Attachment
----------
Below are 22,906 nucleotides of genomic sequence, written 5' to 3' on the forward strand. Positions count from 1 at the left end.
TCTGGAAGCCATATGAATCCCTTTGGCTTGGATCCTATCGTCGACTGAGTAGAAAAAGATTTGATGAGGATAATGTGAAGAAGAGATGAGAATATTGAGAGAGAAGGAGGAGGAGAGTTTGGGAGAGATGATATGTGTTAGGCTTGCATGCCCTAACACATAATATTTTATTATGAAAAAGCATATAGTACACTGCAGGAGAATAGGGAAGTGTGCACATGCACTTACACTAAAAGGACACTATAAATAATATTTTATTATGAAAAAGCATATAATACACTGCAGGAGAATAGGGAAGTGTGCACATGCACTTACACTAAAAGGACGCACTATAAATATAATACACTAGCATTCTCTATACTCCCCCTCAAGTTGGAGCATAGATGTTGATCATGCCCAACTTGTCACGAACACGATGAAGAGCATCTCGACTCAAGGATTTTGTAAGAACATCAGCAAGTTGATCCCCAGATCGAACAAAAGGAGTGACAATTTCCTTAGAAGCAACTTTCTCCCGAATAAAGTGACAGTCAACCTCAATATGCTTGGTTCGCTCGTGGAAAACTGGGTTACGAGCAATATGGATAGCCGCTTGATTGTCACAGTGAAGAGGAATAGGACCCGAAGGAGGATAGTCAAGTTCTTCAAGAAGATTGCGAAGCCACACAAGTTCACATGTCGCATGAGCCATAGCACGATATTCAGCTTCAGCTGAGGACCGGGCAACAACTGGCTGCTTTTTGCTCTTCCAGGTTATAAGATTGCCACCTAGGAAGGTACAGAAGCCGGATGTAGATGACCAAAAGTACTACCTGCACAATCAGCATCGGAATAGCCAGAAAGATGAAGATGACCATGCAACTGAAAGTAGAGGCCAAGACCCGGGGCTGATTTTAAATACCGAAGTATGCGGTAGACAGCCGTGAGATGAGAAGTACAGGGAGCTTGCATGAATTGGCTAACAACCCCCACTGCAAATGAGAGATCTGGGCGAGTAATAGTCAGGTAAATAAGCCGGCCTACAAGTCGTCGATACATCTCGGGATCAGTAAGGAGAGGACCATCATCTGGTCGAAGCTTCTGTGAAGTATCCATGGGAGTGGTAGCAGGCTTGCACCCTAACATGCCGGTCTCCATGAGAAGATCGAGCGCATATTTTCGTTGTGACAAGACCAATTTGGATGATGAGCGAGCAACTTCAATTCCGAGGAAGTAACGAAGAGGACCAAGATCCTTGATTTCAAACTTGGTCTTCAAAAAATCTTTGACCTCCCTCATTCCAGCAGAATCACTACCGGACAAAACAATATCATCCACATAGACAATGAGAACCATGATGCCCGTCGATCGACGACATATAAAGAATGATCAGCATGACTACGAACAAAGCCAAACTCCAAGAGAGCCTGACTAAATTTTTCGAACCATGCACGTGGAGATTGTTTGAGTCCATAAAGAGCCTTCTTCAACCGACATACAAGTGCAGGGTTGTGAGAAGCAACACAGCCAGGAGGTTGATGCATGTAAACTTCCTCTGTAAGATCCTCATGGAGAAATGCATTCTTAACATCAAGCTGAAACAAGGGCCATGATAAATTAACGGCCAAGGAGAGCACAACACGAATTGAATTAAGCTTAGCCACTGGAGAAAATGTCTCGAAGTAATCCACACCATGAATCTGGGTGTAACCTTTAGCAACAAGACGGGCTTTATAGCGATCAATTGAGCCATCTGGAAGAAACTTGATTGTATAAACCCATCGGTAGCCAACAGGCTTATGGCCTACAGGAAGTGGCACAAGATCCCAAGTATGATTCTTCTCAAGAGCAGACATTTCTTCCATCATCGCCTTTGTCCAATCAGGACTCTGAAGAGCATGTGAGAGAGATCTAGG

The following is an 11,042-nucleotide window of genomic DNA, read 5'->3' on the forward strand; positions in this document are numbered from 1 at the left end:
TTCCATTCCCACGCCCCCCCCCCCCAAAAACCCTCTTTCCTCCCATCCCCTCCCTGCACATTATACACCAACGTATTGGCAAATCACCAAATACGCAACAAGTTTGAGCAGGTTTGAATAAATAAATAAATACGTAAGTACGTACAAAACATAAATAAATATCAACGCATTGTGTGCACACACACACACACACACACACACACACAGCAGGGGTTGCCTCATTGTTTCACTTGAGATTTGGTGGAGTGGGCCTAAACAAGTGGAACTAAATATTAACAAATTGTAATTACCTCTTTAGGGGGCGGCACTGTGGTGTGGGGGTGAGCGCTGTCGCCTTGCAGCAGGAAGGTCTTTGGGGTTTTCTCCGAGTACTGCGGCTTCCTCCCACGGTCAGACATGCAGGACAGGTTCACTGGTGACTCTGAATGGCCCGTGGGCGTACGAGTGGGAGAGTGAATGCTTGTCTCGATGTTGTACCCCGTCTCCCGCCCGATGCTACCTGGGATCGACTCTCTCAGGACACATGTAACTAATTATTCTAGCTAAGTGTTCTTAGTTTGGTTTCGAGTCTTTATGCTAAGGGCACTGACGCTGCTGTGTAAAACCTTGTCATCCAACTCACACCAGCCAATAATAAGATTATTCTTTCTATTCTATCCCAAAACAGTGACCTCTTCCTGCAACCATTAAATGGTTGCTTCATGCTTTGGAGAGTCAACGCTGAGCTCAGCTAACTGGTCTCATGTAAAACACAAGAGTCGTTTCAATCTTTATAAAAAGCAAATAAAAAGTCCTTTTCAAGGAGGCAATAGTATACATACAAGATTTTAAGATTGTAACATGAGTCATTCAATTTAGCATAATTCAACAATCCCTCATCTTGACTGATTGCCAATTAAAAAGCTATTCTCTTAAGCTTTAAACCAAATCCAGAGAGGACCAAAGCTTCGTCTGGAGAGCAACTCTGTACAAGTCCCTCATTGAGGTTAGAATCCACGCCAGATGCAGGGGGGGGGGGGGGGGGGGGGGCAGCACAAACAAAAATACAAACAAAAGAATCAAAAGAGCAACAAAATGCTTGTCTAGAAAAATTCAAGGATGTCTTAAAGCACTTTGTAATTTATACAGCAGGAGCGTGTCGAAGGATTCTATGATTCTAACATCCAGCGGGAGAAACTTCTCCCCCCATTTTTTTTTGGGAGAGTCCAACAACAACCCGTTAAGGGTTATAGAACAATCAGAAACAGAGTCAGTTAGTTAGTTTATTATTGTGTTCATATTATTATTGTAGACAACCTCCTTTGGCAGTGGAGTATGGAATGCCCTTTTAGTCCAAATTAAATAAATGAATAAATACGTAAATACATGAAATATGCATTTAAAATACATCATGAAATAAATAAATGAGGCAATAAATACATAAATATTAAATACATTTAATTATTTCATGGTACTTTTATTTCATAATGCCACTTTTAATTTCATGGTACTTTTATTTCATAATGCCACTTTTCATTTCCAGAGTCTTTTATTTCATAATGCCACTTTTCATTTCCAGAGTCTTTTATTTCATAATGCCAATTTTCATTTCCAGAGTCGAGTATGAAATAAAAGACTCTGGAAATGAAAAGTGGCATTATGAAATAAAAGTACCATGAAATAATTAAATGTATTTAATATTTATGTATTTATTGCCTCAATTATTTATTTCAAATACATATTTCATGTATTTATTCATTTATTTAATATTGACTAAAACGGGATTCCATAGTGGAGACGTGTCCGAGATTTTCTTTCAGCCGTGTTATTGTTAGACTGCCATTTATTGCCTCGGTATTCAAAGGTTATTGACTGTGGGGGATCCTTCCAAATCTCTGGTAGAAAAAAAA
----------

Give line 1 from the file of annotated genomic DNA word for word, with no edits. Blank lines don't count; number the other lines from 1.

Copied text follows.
Below are 22,906 nucleotides of genomic sequence, written 5' to 3' on the forward strand. Positions count from 1 at the left end.